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Why Do Rebel Groups Govern?

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Revolutionary Armed Forces of Colombia (FARC) insurgents.

From the Islamic State in Iraq and Syria (ISIS) to the Revolutionary Armed Forces of Colombia (FARC), rebel groups throughout history have undertaken different forms of governance in their efforts to gain legitimacy and contest established states.

While it is widely assumed that rebel groups that govern have an increased military capacity, SIS professor Megan Stewart’s recent research in Conflict Management and Peace Science evaluates the relationship between rebel governance and rebel military strength. We spoke with her to ask a few questions about her new article.

Read Professor Stewart’s full original article, “Rebel governance: military boon or military bust?” with access provided by American University Library.


Q: Your recent research explores the relationship between rebel governance and rebel military strength. How common is it for rebel groups to create governance institutions?

I measure rebel governance by examining whether rebels provide health care or education, meaning they oversee and manage the delivery of these services to civilians, or if they build new institutions to provide these services. About one-third of all rebel groups provide some degree of education or health care.

Q: What government services are rebel groups most often providing?

That is difficult to know with a high degree of certainty because there is no systematic data collection on all the services rebels have provided globally and historically. Typically, rebel groups provide security, but I also examine the provision of education and health care. Some rebel groups tax, hold elections, and undertake land reform. Other rebel groups provide electricity or basic utilities. There is even evidence that a rebel group built a cinema.

Q: Does rebel governance enhance the military strength of rebel groups?

Across much of the research on rebel governance, there is a common assumption that when rebels govern, they generate legitimacy and popularity among civilian beneficiaries. When rebels have legitimacy and popularity, they are thought to more easily gain information, resources, and recruits from civilians.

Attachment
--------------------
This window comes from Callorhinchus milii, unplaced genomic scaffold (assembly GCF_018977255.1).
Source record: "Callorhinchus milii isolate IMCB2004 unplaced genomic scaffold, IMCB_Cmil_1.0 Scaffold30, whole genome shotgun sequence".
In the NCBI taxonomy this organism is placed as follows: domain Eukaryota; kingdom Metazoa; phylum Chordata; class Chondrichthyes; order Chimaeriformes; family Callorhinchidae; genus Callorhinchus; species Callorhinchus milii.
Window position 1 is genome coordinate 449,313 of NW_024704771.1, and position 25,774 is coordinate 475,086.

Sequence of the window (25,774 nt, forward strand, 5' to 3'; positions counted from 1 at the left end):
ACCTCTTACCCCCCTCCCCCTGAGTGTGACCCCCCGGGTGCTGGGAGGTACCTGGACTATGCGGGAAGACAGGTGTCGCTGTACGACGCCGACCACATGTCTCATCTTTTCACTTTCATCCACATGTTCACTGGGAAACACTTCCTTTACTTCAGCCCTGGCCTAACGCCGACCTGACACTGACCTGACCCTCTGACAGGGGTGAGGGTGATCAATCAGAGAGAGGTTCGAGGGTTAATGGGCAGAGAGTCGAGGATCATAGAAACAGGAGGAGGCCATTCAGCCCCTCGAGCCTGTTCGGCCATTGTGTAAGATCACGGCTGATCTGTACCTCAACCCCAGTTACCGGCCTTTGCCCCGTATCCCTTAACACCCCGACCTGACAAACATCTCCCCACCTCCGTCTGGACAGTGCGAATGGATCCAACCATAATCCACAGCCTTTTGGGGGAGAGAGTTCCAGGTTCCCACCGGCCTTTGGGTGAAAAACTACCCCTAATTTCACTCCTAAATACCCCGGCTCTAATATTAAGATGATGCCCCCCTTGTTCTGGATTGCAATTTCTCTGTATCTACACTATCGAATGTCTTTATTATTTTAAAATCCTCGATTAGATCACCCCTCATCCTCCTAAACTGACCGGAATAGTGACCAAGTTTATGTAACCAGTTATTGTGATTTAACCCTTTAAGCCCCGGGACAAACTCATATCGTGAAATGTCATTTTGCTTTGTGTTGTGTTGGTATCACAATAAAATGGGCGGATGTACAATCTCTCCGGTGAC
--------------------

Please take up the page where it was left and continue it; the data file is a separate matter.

Q: You analyzed a set of variables among approximately 300 rebel groups that existed from 1945 to 2003. What did you find regarding the relationship between rebel governance and rebel military strength?

When I tested the relationship between rebel strength and rebel governance, I found no systematic relationship and sometimes even a negative and statistically significant relationship. This means that in some model specifications, there was no systematic relationship between rebel governance and rebel strength, but in other specifications, I found that increases in rebel governance were associated with lower levels of rebel military capacity.

Q: If rebel governance does not enhance rebel military strength, do you think that these groups will continue to undertake governance efforts?

Yes, I think that some rebel groups will undertake governance efforts because increasing military capacity is not always the sole objective of rebel governance behaviors. Some rebel groups govern because they seek widespread social and political change that is not always locally popular. In this case, rebel governance activities are not solely driven by strategic calculations to increase the size of the insurgency but beliefs about the necessity of achieving social change during conflict. My book project, Governing for Revolution, which has been accepted at Cambridge University Press, explores this idea further.